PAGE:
Sermon given at Sung Eucharist on the Dedication of Westminster Abbey 2011
16 October 2011 at 11:00 am
The Very Reverend Dr John Hall, Dean of Westminster
Yesterday here at Westminster Abbey we kept a day of pilgrimage. For the fourth year, as part of the Abbey’s Edwardtide Festival, we set aside a whole Saturday for a national pilgrimage to the Shrine of St Edward the Confessor. Apart from a great festival Eucharist in the morning and festal Evensong in the afternoon, there were opportunities of all kinds for pilgrims to learn of St Edward and to pray in his Shrine. People had the opportunity of renewing their baptismal vows, of confessing their sins to a priest in the sacrament of reconciliation, of receiving the sacramental gift of the laying on of hands for healing and the anointing of the sick. Many of the pilgrims took advantage of these opportunities.
I felt an acute sense of privilege being part of the process. For almost half an hour in the Shrine of St Edward yesterday morning I prayed for people and laid on hands and anointed for healing, as instructed by St James in his epistle. I saw no instant examples of miraculous transformations. But we were together within a context where, through the ministry of his priest, God gently and firmly and insistently expressed his intimate love for each of his children and poured his grace into their hearts and lives. There were moments of tears and of quiet joy.
God loves us and wants each of us to love him. His love is life-changing. These sacramental moments were means of God’s grace. We might think of them as microcosms of the meaning and purpose of the life and mission of this great Abbey church, the anniversary of whose consecration and dedication to the glory of God we celebrate today. In the General Thanksgiving in the Book of Common Prayer we give thanks to God for his ‘inestimable love in the redemption of the world by our Lord Jesus Christ, for the means of grace and for the hope of glory.’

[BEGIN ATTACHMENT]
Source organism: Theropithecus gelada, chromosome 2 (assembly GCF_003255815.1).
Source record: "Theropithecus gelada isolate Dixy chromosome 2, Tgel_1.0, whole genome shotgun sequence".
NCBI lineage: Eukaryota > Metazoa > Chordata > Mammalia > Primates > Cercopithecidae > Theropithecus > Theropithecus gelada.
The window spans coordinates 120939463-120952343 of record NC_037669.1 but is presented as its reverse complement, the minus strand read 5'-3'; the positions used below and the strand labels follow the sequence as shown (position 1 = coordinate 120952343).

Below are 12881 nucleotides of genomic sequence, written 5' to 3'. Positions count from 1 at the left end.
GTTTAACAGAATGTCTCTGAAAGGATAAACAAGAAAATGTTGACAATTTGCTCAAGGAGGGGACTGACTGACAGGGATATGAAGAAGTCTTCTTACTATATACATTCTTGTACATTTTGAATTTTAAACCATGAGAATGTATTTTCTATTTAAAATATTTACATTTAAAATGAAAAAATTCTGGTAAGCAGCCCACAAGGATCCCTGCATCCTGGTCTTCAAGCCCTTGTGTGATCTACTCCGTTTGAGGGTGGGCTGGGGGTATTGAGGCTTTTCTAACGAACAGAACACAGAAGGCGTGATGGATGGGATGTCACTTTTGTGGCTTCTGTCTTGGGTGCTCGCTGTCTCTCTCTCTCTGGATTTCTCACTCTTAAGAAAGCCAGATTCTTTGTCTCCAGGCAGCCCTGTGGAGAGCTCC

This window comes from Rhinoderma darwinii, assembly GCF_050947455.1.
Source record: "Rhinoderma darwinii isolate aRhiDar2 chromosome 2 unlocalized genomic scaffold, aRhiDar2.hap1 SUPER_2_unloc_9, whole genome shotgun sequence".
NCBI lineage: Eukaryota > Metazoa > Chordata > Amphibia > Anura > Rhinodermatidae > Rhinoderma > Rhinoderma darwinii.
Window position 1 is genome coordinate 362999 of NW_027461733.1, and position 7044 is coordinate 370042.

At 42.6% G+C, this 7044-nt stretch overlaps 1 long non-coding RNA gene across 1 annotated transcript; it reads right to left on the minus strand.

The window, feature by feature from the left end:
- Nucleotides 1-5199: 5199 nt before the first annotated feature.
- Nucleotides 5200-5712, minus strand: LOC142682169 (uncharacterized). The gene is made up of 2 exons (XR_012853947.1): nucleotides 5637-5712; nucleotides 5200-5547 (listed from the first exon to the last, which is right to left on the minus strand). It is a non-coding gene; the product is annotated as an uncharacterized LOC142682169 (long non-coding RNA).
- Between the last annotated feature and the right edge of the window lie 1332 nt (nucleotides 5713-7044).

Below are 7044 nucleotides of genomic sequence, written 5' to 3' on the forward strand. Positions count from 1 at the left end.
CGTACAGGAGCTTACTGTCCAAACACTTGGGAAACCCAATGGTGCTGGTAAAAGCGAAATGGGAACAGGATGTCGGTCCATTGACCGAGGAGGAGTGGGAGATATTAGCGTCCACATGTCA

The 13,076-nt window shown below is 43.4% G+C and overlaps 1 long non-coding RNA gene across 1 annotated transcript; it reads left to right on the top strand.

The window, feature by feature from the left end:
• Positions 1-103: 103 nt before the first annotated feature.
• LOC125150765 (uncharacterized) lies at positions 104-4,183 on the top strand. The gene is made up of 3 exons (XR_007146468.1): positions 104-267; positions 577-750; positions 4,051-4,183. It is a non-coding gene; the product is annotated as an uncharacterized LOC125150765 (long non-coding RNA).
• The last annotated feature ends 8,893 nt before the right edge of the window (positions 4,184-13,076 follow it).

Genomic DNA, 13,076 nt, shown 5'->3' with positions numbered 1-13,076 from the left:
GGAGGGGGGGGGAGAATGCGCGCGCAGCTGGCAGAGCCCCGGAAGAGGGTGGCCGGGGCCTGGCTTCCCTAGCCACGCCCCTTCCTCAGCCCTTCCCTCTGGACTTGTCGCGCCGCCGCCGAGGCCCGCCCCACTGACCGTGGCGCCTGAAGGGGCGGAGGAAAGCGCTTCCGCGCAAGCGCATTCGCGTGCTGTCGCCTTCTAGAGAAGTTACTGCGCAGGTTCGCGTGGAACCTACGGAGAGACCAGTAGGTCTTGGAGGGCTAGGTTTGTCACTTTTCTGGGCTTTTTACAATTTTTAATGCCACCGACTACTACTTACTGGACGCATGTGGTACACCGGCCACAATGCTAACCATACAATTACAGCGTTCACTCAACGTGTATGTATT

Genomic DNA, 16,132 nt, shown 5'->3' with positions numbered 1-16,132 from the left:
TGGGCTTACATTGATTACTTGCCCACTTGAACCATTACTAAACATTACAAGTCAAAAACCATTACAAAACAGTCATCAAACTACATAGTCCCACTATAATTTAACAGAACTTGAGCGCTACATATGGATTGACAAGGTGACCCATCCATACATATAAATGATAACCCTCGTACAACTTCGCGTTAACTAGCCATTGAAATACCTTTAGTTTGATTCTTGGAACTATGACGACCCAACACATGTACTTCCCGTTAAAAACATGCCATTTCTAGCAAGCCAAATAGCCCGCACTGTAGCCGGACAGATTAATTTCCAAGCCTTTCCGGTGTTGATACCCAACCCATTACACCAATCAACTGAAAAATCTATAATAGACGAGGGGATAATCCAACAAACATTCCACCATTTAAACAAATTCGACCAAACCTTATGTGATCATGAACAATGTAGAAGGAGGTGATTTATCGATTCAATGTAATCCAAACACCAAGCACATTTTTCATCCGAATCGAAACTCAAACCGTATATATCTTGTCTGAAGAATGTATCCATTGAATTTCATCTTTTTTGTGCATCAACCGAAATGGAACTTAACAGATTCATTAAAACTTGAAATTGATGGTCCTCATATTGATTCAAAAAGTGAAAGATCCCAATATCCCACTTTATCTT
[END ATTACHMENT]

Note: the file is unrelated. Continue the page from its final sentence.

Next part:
The most influential figures in the history of the building of the Abbey and this church have been kings of England. This past week we have been celebrating Edward, king of England from 1042 to 1066, who was canonised in 1161 and is known to us as St Edward the Confessor. This Abbey church still contains his earthly remains, in a great tomb, a holy Shrine behind the high altar. St Edward’s annual feast on 13th October falls on the anniversary of the consecration and dedication to the glory of almighty God in 1269 of this current church, built by King Henry III. 13th October was chosen for the consecration in 1269 since it was already a great day of celebration in the life of the Abbey. On 13th October 1163 the remains of St Edward had been moved, or translated, into a new shrine in the previous church, the one he had himself built. The church St Edward the Confessor built had been consecrated on 28th December 1065, just a week before he died. We know little of an earlier church built in the 10th century, except that the land was given by King Edgar. There might have been an abbey and church before 960 but of that there is no more than myth and legend. To complete the picture of royal benefaction, another two kings, Richard II in the 14th century and Henry VII in the early 16th century, added greatly to the magnificence of this Abbey church. So in all, five kings of England, in sequence Edgar, Edward, Henry III, Richard II and Henry VII, all contributed massively in their own way in their own time to the creation of this house of God and house of Kings where God has been worshipped for a thousand years.